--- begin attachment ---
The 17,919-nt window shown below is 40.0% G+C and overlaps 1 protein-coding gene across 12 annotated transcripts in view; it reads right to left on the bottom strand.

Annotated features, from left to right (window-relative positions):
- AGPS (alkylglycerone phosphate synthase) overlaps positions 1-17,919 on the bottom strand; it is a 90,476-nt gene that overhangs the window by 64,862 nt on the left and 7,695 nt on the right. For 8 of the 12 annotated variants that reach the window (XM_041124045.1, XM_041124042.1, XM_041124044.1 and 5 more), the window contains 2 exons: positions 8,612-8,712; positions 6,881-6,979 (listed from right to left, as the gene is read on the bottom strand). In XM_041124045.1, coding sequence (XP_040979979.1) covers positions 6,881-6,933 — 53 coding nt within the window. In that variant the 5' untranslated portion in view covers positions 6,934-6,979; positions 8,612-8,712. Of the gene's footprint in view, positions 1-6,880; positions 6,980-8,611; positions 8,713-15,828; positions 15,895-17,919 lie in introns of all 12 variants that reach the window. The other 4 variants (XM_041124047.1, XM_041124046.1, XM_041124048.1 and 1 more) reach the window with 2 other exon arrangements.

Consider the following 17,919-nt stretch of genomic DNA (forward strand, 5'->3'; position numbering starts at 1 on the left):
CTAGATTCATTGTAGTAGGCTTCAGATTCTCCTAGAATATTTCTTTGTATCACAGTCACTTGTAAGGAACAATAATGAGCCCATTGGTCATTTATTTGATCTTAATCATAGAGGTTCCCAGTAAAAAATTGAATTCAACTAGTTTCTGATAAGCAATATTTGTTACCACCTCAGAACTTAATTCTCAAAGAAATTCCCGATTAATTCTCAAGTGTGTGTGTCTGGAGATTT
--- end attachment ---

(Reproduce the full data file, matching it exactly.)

The 17,919-nt window shown below is 40.0% G+C and overlaps 1 protein-coding gene across 12 annotated transcripts in view; it reads right to left on the bottom strand.

Annotated features, from left to right (window-relative positions):
- AGPS (alkylglycerone phosphate synthase) overlaps positions 1-17,919 on the bottom strand; it is a 90,476-nt gene that overhangs the window by 64,862 nt on the left and 7,695 nt on the right. For 8 of the 12 annotated variants that reach the window (XM_041124045.1, XM_041124042.1, XM_041124044.1 and 5 more), the window contains 2 exons: positions 8,612-8,712; positions 6,881-6,979 (listed from right to left, as the gene is read on the bottom strand). In XM_041124045.1, coding sequence (XP_040979979.1) covers positions 6,881-6,933 — 53 coding nt within the window. In that variant the 5' untranslated portion in view covers positions 6,934-6,979; positions 8,612-8,712. Of the gene's footprint in view, positions 1-6,880; positions 6,980-8,611; positions 8,713-15,828; positions 15,895-17,919 lie in introns of all 12 variants that reach the window. The other 4 variants (XM_041124047.1, XM_041124046.1, XM_041124048.1 and 1 more) reach the window with 2 other exon arrangements.

Consider the following 17,919-nt stretch of genomic DNA (forward strand, 5'->3'; position numbering starts at 1 on the left):
CTAGATTCATTGTAGTAGGCTTCAGATTCTCCTAGAATATTTCTTTGTATCACAGTCACTTGTAAGGAACAATAATGAGCCCATTGGTCATTTATTTGATCTTAATCATAGAGGTTCCCAGTAAAAAATTGAATTCAACTAGTTTCTGATAAGCAATATTTGTTACCACCTCAGAACTTAATTCTCAAAGAAATTCCCGATTAATTCTCAAGTGTGTGTGTCTGGAGATTT